On Sunday, September 16, the artist Douglas Repetto will lead a Monsters: A Workshop and Happening. The audience will help him make “foals”—small walking tables made with simple mechanical parts and scrap wood. The “herd” of them will be let loose in the Chinese Rotunda at 4 p.m.; afterward, they will led outdoors and into the Warden Garden. After the event, the foals are “up for adoption” for audience members—this sounds like a pet even a college student could handle, so I’m not going to miss out.

The 16th-annual Philadelphia Live Arts Festival and Philly Fringe takes place from September 7–22, 2012, with theater, music, and arts events all over Philadelphia. In addition to the two events at the Museum, two more will take place on Penn’s campus. On September 20 and 21, the Annenberg Center will host “red, black & GREEN: a blues,” an interactive program created by Marc Bamuthi Joseph of The Living Word Project. On September 22, the Platt Student Performing Arts House will host The Alternative Theatre Festival by iNtuitions Experimental Theatre.

 

More information about the events at the Museum can be found here and more information about Live Arts and Philly Fringe can be found here.

 

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The Penn Museum and Metropolitan Museum of Art Exchange Prisoners

Author: Alex Fleischman, C’14

His stone face was larger than I’d imagined. His body lay flatter against the ground, and his pose and expression seemed more somber.

That was my first impression of the bowing prisoner as I stood before him today in the Metropolitan Museum of Art. Upon arriving at the museum, I sought out this object in “The Dawn of Egyptian Art,” a special exhibition open until August 5, although he doesn’t normally reside in the Met, but instead much closer to home—at the Penn Museum.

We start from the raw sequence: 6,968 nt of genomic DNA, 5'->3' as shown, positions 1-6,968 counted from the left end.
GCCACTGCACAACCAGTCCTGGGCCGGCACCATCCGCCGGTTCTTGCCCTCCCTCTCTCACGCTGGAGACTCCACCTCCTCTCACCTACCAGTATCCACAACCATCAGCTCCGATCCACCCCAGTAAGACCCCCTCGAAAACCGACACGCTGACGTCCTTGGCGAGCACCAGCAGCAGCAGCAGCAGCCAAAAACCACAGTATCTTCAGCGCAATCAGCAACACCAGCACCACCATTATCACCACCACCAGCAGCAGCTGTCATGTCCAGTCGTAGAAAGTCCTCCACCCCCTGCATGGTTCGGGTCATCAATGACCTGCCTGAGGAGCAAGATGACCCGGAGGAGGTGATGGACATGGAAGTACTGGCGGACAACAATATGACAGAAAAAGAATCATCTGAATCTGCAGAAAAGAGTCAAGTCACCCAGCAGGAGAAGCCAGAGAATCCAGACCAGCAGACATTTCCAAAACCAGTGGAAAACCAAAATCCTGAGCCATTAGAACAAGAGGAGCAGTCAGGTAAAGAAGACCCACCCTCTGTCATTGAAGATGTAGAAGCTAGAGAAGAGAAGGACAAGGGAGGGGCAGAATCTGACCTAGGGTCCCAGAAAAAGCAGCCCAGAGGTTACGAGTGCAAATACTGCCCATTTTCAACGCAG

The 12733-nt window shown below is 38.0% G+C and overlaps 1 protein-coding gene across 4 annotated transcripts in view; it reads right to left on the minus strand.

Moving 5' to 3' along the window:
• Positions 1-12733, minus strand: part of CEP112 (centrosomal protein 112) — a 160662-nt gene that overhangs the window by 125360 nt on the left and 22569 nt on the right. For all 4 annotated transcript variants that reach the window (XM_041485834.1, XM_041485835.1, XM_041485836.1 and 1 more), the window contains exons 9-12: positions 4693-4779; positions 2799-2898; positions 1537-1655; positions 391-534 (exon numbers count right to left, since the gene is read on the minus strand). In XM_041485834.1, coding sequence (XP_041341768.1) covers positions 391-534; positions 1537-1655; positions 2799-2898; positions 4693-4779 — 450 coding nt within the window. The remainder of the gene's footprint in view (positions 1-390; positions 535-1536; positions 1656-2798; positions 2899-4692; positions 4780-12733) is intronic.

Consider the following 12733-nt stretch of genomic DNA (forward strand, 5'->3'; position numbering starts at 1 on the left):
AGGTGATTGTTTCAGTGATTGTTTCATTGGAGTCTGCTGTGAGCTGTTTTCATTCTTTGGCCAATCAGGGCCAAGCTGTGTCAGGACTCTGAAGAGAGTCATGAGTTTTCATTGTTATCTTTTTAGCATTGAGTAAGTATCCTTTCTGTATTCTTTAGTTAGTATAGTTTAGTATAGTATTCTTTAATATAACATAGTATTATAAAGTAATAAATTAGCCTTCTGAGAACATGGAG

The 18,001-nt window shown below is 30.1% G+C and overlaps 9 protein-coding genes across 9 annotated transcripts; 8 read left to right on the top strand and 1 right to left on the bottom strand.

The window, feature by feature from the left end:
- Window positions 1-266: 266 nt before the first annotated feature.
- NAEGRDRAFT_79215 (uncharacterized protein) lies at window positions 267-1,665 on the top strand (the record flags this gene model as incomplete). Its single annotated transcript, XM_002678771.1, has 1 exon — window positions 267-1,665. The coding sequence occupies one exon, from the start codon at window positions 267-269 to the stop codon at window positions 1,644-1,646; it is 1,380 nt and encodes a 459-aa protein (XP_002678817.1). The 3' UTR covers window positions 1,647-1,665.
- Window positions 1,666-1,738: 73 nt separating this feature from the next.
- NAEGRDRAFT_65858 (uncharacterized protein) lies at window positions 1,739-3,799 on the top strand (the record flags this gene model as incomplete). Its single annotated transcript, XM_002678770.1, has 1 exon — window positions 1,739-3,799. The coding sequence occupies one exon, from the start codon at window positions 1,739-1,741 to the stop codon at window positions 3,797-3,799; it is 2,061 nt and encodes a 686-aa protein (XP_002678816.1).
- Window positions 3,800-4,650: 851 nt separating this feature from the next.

In fact, this object, a door socket carved to resemble a captive, was exchanged for another Egyptian prisoner—a statue that is currently on display in the Penn Museum’s Upper Egyptian Gallery.

The Met’s prisoner kneels, arms clearly bound behind him, his face partially damaged in what may have been a ritual act of destruction. The statue dates to Dynasty 6 of the Old Kingdom and was made during the reign of Pepi II (ca. 2246-2152 BCE). The Penn Museum’s door socket is older, dating to the first or second Egyptian dynasties—between 3000 and 2675 BCE.

Nevertheless, both prisoners seem to evoke regret, elicit sympathy, and ultimately, inspire fear for their captors—the aim of the Egyptian pharaohs who ordered their creation.

There’s more information on the Penn Museum’s website here.  You can also find a New York Times review of the exhibition with photo of the door socket here.  Enjoy!

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MAYA 2012: Lords of Time at the Penn Museum

Author: Alex F., C’14

Finals aren’t the only end of the world this semester. Nestled between a French literature paper and a linguistics exam, MAYA 2012: Lords of Time will open at the Penn Museum on May 5th.